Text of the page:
JD: “I think it’s partly substantive and partly symbolic. I think substantively we’re spread out and I’ve always felt like when the NCAA was in Kansas City and they had schools in the far Northwest and the far Southeast, I always wondered why there wasn’t more of a regional outreach.

    “ We’re not a national conference (geographically) but we’re as close to being a national conference as anybody is, not only because of our network and going from Colorado to the Atlantic Ocean and the Canadian border to the mid-South but also because the Big Ten diaspora of our graduates. We’ve got more people in Phoenix than the Pac-12 does.  We’ve got 300,000 people in southern California. A million people between Washington D.C and New York City, half of them are Rutgers and Maryland, half of them are our own people.

    “So I just think you can’t make the kind of change that we’re trying to make to live in two regions. We’re not visiting one region. You’re not joining a Midwestern conference. Yes, it’s predominantly Midwestern historically. But if we’re going to talk the talk and walk the walk we’ve got to be in both places, we’ve got to live in both places. We’re going to want distribution of the Big Ten Network here, we’re going to want bowl games here, we’re going to have basketball games here, football games. So the goal would be to increase the rate of adoption and adaption by everybody to expansion. I think it’s important both symbolically and substantively to be here.”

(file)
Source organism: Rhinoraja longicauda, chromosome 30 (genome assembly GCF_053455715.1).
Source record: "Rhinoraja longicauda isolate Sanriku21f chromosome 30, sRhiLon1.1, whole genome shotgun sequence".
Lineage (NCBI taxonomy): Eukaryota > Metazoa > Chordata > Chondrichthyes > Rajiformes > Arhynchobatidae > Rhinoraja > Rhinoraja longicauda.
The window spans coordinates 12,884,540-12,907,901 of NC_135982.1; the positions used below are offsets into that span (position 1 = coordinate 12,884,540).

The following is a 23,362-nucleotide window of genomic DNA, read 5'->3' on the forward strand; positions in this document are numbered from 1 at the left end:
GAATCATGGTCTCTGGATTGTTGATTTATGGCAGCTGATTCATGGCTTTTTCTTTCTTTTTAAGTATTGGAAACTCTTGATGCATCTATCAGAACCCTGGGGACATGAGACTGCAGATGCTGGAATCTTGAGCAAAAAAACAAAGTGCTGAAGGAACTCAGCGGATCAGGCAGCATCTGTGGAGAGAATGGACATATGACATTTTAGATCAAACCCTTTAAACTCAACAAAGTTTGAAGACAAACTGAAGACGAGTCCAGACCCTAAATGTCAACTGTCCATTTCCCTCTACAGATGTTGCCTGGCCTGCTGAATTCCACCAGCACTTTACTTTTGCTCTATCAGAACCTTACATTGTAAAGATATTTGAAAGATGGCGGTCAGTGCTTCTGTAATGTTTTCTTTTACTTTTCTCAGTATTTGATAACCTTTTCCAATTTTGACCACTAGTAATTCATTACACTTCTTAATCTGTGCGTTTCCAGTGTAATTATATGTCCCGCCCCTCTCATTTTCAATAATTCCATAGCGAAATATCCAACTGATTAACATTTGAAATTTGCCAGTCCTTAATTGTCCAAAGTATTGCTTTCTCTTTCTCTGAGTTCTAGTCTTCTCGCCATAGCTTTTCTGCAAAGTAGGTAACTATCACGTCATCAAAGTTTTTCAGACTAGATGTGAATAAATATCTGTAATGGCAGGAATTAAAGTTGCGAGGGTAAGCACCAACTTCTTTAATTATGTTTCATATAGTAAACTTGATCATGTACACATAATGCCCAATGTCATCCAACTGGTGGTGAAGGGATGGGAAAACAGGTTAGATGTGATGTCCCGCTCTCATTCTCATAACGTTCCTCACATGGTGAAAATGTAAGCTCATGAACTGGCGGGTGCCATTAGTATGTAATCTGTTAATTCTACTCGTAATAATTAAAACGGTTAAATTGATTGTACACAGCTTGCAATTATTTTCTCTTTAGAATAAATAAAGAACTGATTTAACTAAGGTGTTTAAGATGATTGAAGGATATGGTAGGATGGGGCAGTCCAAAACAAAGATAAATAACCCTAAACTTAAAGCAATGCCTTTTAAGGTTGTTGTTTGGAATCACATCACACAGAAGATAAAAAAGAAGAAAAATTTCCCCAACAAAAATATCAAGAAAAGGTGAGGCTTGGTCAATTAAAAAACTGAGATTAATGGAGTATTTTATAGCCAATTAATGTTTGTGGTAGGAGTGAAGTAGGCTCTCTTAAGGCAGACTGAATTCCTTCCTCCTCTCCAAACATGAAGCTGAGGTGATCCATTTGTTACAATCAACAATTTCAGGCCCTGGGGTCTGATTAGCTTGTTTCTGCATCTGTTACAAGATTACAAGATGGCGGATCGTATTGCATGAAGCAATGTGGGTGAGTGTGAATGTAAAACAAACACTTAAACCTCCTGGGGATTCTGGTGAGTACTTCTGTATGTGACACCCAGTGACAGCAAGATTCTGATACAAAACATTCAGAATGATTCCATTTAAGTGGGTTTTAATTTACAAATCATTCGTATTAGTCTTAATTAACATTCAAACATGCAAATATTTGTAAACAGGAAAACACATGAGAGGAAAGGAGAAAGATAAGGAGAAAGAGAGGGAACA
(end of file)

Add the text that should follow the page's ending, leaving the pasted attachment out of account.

Q. What’s the significance to the Big Ten Network’s profile with Rutgers and Maryland joining and the markets they bring?

    JD: “We have to get distribution. It’s more complicated than just getting on some cable systems. We want to have it on the same basis that exists in Illinois and Michigan. This is an outer-market, somewhat-distributed situation. And it has to be an in-market situation, where we have the same kind of relationship we have in the East as we do in the Midwest. And it didn’t just happen in the Midwest. It was a hard fight. It was difficult.  So people here should not expect it to be simple and easy. It wasn’t simple and easy when we started and it won’t be here.

    “I think it’s got to be demanded by the people. If the people don’t demand it then there’s probably not a great business reason to have it. So it’s not a layup. But it’s not a halfcourt shot, either.  I think it could happen. But Maryland fans and Rutgers fans have to know it’s a phenomenal asset for a conference to have a 24/7 network that serves men’s programs, women’s programs, institutional interests. But it’s not a given. If you look around the country, if it was a given everybody would have one. The Big East would have one, the ACC would have one, the Big 12 would have one. But that’s not the way it is. It’s not easy and I don’t think that anybody should expect that it will be easy. I think it will be a challenging situation, but most things that are good are challenges and take time to develop.”